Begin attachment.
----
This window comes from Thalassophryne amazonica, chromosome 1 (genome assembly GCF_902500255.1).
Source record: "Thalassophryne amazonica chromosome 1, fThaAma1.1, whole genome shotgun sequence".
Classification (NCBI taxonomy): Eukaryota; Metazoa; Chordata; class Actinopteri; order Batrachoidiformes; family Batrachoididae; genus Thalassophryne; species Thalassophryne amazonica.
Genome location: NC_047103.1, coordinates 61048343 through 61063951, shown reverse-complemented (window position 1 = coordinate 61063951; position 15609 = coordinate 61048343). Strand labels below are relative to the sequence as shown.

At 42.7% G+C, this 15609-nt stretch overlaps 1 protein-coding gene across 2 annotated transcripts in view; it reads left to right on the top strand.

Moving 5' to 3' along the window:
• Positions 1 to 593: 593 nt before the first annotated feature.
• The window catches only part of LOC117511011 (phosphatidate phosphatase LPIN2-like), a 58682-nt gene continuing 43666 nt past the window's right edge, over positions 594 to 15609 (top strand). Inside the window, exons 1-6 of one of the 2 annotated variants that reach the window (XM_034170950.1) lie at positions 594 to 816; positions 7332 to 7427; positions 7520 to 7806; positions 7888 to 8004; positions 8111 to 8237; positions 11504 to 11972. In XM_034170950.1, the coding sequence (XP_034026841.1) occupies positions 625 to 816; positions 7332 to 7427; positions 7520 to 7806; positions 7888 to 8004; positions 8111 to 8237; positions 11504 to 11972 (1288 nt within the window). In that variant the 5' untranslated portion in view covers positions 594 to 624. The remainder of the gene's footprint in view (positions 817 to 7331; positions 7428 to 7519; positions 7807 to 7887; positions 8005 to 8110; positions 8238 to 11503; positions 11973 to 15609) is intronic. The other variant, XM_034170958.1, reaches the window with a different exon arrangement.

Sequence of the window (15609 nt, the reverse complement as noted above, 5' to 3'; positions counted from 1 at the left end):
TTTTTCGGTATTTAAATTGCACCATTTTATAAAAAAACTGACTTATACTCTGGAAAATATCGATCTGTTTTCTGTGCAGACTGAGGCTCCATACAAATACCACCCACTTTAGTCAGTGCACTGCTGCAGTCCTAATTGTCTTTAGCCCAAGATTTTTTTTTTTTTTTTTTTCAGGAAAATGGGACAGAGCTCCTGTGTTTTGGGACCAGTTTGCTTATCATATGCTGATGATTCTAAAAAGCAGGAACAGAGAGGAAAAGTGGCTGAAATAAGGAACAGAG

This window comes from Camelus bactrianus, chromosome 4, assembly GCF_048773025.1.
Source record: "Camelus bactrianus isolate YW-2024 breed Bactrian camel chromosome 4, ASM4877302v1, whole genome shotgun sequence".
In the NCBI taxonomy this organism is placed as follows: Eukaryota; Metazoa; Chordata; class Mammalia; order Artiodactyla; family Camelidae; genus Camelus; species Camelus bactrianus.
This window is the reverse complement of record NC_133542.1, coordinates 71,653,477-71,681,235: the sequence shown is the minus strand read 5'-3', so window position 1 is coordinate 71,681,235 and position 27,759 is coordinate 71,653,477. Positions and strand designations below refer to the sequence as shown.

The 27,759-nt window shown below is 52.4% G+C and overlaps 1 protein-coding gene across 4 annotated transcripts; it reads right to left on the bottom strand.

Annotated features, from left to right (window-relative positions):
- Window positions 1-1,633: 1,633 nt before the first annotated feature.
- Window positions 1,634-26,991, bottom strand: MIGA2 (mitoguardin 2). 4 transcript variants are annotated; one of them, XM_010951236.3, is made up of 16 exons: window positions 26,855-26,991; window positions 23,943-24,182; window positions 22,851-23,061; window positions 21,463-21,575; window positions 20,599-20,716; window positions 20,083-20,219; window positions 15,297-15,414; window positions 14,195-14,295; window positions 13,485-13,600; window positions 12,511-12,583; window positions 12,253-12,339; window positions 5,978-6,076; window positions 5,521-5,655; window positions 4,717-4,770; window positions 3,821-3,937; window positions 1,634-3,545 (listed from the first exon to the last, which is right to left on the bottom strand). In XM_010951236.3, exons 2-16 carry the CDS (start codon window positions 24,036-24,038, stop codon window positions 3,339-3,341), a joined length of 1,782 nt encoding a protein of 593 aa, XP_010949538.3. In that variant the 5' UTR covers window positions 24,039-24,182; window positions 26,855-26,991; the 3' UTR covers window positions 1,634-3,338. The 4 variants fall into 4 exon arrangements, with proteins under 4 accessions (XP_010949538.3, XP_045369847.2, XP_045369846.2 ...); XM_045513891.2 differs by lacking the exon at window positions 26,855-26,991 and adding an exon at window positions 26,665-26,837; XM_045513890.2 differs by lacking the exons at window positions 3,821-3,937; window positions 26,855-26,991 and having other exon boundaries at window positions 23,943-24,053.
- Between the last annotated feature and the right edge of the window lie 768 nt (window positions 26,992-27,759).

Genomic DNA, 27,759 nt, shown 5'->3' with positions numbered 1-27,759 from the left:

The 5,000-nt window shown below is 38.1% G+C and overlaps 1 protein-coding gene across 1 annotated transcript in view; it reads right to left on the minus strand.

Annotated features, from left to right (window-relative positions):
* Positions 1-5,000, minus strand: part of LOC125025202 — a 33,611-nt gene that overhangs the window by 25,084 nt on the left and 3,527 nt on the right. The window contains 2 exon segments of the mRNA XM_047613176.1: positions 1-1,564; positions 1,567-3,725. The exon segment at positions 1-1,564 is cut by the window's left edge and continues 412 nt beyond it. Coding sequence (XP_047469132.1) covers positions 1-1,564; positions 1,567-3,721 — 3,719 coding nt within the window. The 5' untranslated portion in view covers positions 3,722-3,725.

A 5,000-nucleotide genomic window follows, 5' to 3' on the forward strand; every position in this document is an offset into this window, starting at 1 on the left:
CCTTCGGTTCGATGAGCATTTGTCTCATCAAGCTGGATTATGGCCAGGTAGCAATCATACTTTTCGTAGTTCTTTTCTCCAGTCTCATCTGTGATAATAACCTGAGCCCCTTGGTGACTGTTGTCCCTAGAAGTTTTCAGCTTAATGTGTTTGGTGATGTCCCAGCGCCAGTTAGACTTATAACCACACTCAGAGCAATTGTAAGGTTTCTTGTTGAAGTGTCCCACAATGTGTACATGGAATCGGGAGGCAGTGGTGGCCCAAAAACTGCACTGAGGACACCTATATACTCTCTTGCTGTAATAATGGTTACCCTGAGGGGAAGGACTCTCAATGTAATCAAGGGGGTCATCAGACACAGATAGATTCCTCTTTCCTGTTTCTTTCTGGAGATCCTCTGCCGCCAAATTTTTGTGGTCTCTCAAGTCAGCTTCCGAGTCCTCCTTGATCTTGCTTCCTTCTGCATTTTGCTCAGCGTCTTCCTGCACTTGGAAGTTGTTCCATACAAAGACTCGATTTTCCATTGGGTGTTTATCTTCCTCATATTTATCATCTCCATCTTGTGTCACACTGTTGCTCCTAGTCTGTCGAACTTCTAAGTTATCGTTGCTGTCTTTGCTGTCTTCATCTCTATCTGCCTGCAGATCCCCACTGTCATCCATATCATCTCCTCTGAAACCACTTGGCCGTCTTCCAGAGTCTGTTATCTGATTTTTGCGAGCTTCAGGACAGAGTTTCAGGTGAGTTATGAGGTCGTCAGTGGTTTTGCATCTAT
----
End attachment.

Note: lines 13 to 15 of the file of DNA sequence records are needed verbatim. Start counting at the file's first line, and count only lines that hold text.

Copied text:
In the NCBI taxonomy this organism is placed as follows: Eukaryota; Metazoa; Chordata; class Mammalia; order Artiodactyla; family Camelidae; genus Camelus; species Camelus bactrianus.
This window is the reverse complement of record NC_133542.1, coordinates 71,653,477-71,681,235: the sequence shown is the minus strand read 5'-3', so window position 1 is coordinate 71,681,235 and position 27,759 is coordinate 71,653,477. Positions and strand designations below refer to the sequence as shown.

The 27,759-nt window shown below is 52.4% G+C and overlaps 1 protein-coding gene across 4 annotated transcripts; it reads right to left on the bottom strand.